7 Doctor visits every 30-something should make regularly
You're as busy as a bee in your 30s — but don't neglect these important health exams and screenings.
As a woman in her 30s, I understand how easy it is to neglect to make doctor's appointments because everything from parenting to work to personal relationships always takes priority. It sometimes seems like everyone and everything else comes before us during this decade, but it's vital to remember we can't help everyone else grow up and succeed in life if we're neglecting our own health and well-being.
The number of medical exams we should get when we turn 30 is somewhat lengthier than those we submitted to in our 20s, but if you think of these screenings as insurance for a healthier future, it's easier to understand why they're so important. Here is a list of seven exams and discussions women in their 30s should expect to have or engage in with their doctors.
1. Pap smears
Women ages 30 to 65 will have a Pap smear along with HPV test every three years, says Dr. Sherry Ross, OB-GYN and women's health expert at Providence Saint John's Health Center in Santa Monica, California. Even though women under the age of 30 who have a high risk strain of HPV will most likely have normal Pap smears in the future without any treatment — the same no longer holds true after age 30, according to Ross.
"Women aged 30-65 years that have a + HPV of the high risk type are more likely to develop dysplasia or pre-cancer cells in the next few years, even if the Pap is normal," Ross says. "If you have a history of having an abnormal Pap smear, you will need more regular screenings. HPV is the direct link to abnormal Pap smears and increasing the risk of cervical cancer."
2. Fertility exams
There's no denying it: No matter how we swore up and down in our 20s we'd never talk about our "biological clocks," your 30s are a time when decisions about children and whether you want to conceive have to be addressed. "Discussing fertility testing and family planning is important to mention in your thirties," Ross says. "If you are single and are not even thinking about future fertility, the conversation of egg freezing is timely."
3. Breast cancer prevention
You may be too young for your first mammogram (assuming your gyno hasn't recommended one because of a family history of breast cancer), but it's never too soon to learn about breast cancer prevention. "Discussing a healthy and colorful diet, limiting weekly alcohol intake, regular weekly exercise, controlling your weight and getting adequate levels of vitamin D are lifestyle habits to be encouraged beginning in your 30's and being reminded in your 40's, 50's and 60's," Ross says.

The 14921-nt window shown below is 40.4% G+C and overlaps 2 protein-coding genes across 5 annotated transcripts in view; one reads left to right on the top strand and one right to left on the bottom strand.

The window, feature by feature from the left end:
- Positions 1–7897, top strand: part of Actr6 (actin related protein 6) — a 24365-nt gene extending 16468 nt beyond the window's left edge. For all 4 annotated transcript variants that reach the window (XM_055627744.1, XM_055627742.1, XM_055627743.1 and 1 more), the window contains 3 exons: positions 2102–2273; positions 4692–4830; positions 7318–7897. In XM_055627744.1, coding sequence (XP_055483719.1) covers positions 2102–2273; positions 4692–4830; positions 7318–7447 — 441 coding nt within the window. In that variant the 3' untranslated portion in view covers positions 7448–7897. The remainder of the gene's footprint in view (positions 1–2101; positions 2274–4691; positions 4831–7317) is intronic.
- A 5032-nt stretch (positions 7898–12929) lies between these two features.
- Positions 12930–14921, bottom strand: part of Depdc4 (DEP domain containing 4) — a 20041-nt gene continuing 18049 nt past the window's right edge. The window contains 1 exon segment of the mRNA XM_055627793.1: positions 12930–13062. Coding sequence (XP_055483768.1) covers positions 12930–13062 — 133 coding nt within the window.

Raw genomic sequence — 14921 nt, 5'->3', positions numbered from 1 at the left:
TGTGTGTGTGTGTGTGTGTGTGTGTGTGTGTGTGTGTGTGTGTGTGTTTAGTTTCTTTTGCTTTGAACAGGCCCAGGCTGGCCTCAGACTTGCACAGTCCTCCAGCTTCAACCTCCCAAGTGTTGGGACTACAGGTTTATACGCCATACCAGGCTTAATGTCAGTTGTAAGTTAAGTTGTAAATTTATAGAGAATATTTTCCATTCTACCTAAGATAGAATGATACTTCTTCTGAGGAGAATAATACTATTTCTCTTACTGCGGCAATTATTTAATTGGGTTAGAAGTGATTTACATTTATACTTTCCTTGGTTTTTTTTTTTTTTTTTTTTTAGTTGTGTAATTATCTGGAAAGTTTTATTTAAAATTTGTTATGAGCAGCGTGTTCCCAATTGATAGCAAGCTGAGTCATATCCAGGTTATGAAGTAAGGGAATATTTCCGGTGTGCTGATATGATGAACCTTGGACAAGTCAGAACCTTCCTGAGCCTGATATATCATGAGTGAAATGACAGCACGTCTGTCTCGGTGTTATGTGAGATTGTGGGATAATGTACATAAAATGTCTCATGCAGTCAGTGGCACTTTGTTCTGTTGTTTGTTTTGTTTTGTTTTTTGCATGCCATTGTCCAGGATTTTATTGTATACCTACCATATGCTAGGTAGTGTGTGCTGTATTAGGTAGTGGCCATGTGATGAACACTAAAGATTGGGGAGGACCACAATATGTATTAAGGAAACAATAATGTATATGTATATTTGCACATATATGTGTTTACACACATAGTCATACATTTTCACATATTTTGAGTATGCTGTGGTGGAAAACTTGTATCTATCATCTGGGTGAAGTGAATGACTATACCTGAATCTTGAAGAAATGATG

4. Skin cancer screenings
Noticing that cute mole just seems to be growing bigger each year? There's no better time than the present to consult with a dermatologist and confirm that your sweet freckles (and any other mark you have as the result of sunbathing in your teens) isn't melanoma.
5. Blood pressure examinations
High blood pressure can lead to artery damage and severe heart problems. Know your numbers so that you can take the necessary steps, whether that means exercising more or cutting sodium from your diet, to keep your blood pressure stable.
6. Cholesterol checks
Having high cholesterol can affect your circulation, leading to clogged arteries and even strokes and heart attacks. Your 30s are an optimal time to take control of your diet and cut out foods that could be contributing to high cholesterol — but, of course, it helps to know your numbers and where you stand with it.
7. Check your thyroid
If you're having trouble conceiving, struggle with irregular or too heavy (or too light) periods and are experiencing symptoms commonly identified with menopause (but feel you're too young to actually be experiencing menopause), consult with your doctor and ask if she/he feels a thyroid screening is in your best interest. More women than men are likely to develop thyroid disease and it can often happen right after pregnancy or before menopause. The good news is that it's usually treatable with medicine.